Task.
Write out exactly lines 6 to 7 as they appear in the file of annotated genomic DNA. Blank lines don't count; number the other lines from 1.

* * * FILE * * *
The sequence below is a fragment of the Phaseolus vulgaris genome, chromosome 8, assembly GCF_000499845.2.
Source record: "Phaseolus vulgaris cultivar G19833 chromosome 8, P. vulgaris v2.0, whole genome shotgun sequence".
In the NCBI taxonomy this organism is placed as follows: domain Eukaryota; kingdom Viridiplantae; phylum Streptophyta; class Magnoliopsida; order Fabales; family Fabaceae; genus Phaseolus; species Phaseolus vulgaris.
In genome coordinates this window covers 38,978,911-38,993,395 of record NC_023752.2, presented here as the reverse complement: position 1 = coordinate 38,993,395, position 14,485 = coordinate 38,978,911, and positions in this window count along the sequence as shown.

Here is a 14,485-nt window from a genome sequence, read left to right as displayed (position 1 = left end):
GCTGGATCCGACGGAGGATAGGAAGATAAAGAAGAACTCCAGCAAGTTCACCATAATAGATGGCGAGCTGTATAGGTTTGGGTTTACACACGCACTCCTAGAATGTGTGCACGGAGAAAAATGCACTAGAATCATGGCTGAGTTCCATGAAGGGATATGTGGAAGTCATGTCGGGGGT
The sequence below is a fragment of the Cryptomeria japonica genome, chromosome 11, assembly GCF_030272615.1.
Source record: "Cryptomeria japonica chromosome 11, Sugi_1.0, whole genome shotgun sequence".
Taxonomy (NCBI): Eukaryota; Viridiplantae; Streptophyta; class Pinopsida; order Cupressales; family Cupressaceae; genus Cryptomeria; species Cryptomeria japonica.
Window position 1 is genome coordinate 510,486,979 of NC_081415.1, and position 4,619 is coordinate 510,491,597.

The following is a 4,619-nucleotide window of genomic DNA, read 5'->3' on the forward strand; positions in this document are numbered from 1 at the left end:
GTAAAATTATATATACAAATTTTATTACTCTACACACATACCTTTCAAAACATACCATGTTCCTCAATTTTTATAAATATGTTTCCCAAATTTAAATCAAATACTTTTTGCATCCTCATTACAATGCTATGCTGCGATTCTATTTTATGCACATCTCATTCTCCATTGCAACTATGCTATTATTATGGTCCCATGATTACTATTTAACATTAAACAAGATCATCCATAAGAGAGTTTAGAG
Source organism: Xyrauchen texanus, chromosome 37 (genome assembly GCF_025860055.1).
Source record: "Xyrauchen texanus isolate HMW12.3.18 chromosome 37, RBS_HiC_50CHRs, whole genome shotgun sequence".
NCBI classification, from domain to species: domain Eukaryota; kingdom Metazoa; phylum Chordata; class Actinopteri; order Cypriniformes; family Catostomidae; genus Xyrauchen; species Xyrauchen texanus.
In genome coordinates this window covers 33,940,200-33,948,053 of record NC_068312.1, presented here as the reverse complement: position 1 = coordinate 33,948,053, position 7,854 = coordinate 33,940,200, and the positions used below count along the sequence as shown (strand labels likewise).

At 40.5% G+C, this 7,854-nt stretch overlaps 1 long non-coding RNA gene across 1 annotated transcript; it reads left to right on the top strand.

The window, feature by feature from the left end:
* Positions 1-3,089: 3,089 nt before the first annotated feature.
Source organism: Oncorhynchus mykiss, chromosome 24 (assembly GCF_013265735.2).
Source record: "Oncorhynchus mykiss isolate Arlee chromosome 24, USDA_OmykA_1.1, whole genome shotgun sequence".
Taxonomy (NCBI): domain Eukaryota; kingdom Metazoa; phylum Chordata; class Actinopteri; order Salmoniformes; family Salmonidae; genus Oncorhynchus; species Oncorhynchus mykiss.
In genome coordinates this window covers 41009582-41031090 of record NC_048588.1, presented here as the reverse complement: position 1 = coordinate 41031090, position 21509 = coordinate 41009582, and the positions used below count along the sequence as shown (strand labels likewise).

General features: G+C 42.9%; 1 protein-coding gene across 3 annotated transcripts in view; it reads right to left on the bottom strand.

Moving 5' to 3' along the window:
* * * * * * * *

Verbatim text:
GCTGGATCCGACGGAGGATAGGAAGATAAAGAAGAACTCCAGCAAGTTCACCATAATAGATGGCGAGCTGTATAGGTTTGGGTTTACACACGCACTCCTAGAATGTGTGCACGGAGAAAAATGCACTAGAATCATGGCTGAGTTCCATGAAGGGATATGTGGAAGTCATGTCGGGGGT
The sequence below is a fragment of the Cryptomeria japonica genome, chromosome 11, assembly GCF_030272615.1.